Section 6001 of the Intelligence Reform and Terrorism Prevention Act of 2004 allows intelligence investigations of lone terrorists not connected to a foreign nation or organization.

While not part of the Patriot Act, this provision also sunsets on Dec. 31 and is under review. Civil liberties groups say the provision could sweep in protesters and those suspected of involvement in domestic terrorism. Under the deal reached by the White House and Senate Republicans, this provision would be up for renewal in four years.

Information Sharing
Sections 203(b) and 203(d) of the Patriot Act are at the heart of the effort to break down the "wall" that used to separate criminal and intelligence investigations. The Justice Department has frequently blamed the wall for the failure to find and detain Sept. 11 hijackers Nawaf al-Hazmi and Khalid al-Midhar prior to the attacks. CIA agents had information that both men were in the United States and were suspected terrorists, but the FBI says it did not receive that information until August 2001.

U.S. officials also blame the wall for the failure to fully investigate Zacarias Moussaoui, who has since pleaded guilty in connection with the Sept. 11 plot. The government says that existing procedures made investigators afraid of sharing information between the intelligence and criminal sides of the probe. Supporters say these provisions have greatly enhanced information sharing within the FBI, and with the intelligence community at large.

Civil libertarians say the failure to share information was largely a result of incompetence and misunderstanding of the law. They say investigators were always allowed to share grand jury information, which is specifically authorized by this section. They warn that the scope of the Patriot Act language is far too broad and encourages unlimited sharing of information, regardless of the need.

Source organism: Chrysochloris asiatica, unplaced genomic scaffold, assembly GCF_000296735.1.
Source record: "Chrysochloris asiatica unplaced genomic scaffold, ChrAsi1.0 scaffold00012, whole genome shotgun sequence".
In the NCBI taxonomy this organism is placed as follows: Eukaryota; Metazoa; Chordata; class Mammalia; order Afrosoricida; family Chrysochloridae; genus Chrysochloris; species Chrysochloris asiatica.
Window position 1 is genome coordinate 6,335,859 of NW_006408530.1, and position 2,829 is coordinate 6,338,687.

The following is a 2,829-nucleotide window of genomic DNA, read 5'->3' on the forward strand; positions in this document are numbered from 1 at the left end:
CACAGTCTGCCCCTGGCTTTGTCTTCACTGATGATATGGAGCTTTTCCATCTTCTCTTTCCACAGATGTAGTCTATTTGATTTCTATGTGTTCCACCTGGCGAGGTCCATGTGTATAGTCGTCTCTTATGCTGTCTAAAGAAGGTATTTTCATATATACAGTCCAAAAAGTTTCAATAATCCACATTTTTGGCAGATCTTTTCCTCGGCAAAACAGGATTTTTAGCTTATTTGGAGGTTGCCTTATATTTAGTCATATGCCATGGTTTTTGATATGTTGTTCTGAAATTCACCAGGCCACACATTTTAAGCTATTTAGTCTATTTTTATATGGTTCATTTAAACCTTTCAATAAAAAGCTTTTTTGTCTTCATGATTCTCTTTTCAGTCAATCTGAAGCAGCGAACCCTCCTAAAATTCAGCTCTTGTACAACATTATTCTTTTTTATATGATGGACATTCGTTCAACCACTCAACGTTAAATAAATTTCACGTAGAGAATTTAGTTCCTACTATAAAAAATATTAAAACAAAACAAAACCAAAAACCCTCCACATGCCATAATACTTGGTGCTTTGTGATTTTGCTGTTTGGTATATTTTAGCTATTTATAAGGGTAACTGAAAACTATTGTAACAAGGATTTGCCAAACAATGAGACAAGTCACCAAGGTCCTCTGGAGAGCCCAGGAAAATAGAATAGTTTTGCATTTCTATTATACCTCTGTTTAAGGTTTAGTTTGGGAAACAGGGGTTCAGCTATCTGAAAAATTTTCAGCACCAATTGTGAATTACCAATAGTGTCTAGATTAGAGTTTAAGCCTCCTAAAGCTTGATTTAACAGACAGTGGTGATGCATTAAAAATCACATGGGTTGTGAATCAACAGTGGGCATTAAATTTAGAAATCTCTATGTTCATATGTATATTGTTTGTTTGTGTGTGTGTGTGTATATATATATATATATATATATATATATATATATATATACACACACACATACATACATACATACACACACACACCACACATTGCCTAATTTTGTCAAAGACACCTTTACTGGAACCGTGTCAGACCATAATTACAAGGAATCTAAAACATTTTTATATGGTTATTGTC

Critics say that investigators should have to explain why information is being shared, and that only information related to terrorism or espionage should be released. They warn that unrestricted sharing could lead to the development of massive databases about innocent citizens.

« Back to top

Roving Wiretaps
The Justice Department has long complained about restrictions that required separate court authorizations for each device used by the target of an investigation, whether it's a computer terminal, a cell phone or a Blackberry. This provision of the Patriot Act specifically allows "roving wiretaps" against suspected spies and terrorists. The government says it has long had this type of flexibility in criminal cases, and that such authority is needed in dealing with technologically sophisticated terrorists.